Posted by: fvbcdm | February 27, 2012

Feast of Saint Anne Line (27 Feb 2012)

During these first days of Lent, we hear a lot in the readings of the liturgy about virtue, honesty, kindness, justice, and other moral qualities like those. Yesterday, some friends and I got to reminiscing about our sins when we were children and the ugly practices that they led us to.  For example, I can remember that before I was fifteen years old, I was small and short for my age, and was able to get into the movie theaters of New Orleans as a child under twelve.  So for several years, I lied about my age and told the ticket-seller that I was eleven, when actually I was twelve or thirteen.  I felt conscience-stricken about that, but there was quite a bit of difference between ten cents and twenty-five cents or whatever the higher rate was, and I allowed the money issue to cause me to lie and to cheat the theater for the sake of money—“filthy lucre” as Scripture calls it.

 

My friends recalled one day when the lady was six, and her mother was trying to smuggle her into a theater at the price of a child UNDER six.  When the ticket seller asked the mother how old the child was, the mother replied, “She’s five.”  And of course, the child, proud of her advanced age, said, “Oh no, Mama; don’t you remember? I had my birthday last month.  I’m six now!”   The mother wanted to kill the child for making a liar out of her and increasing the amount she had to pay for the little girl’s ticket.  But those were the years of the great depression, when fifteen or twenty cents was a LOT of money!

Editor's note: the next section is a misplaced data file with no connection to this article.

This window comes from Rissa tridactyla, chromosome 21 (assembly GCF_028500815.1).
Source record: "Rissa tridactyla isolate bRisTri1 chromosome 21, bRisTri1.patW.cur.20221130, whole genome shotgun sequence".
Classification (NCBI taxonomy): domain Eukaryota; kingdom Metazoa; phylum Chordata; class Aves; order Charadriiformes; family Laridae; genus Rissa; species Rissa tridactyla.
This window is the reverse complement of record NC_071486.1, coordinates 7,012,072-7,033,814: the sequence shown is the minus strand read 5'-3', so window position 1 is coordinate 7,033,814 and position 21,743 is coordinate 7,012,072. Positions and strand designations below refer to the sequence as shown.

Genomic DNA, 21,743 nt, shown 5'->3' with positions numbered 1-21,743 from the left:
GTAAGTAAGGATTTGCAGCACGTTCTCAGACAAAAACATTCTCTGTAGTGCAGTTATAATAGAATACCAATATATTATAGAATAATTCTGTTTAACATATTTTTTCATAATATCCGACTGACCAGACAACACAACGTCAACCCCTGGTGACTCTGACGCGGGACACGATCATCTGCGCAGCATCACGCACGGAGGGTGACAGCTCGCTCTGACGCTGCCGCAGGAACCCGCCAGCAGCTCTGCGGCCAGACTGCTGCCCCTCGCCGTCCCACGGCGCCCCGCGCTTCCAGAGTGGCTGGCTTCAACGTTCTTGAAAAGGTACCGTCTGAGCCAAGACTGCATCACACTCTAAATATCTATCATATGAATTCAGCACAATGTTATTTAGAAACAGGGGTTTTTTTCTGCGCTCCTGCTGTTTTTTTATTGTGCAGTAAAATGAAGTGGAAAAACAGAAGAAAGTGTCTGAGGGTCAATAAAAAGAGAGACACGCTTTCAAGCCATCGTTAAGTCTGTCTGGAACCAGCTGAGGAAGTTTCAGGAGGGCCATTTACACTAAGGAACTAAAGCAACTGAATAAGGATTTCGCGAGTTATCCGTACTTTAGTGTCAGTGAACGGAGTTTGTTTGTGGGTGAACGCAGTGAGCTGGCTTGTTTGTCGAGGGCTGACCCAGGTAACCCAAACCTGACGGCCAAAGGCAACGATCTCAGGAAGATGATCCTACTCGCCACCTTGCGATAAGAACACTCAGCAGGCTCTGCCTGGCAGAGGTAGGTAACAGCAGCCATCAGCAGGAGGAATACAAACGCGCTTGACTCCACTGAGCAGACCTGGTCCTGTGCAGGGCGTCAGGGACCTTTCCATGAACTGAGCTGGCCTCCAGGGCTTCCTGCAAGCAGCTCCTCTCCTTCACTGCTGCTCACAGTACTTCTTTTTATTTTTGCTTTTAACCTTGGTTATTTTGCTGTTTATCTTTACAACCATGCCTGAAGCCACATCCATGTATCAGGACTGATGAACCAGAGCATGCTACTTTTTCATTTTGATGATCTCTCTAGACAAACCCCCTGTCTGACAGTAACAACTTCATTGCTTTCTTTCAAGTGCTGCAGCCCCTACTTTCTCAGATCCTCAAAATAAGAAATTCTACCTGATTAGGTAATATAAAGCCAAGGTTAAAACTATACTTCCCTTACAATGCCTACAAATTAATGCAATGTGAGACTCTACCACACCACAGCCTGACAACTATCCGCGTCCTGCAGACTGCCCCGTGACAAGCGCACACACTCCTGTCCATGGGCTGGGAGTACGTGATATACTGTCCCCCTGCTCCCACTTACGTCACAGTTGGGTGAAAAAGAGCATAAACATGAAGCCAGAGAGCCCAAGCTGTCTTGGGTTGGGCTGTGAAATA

Original sin being what it is, we are infected by the love of money, the unconcern about cheating other people or businesses, and the willingness to tell lies if they will favor our position.  And despite the stories in McGuffey’s Reader about George Washington telling the truth about the chopping down of the cherry tree, or about Abraham Lincohn walking several miles to return a penny to a store-keeper who had mistakenly given him that in excess, we still did what we knew to be wrong.  Serious sins?  No, but nevertheless moral wrong-doing that left stains on our consciences and might have led to other lies and dishonesties not so small or insignificant.  When we read in the newspapers or hear on television of the enormous acts of injustice often committed by big businessmen who can get their hands on other people’s money, we might wonder how that got started, and how old those people were when they perpetrated their first offense against one of their fellow human beings.  Were they six, or seven, or ten???

 

Today we read at Mass the words of Our Lord, “Whatever you do to the least of my brothers and sisters, you do to me.”  And elsewhere in the gospel, he tells us “Do unto others as you would have them do unto you.”  Beautiful principles of morality and goodness!  These are the words that can make us saints.  Thank you for seeking God’s truth. God bless you. Father Victor Brown, O.P.

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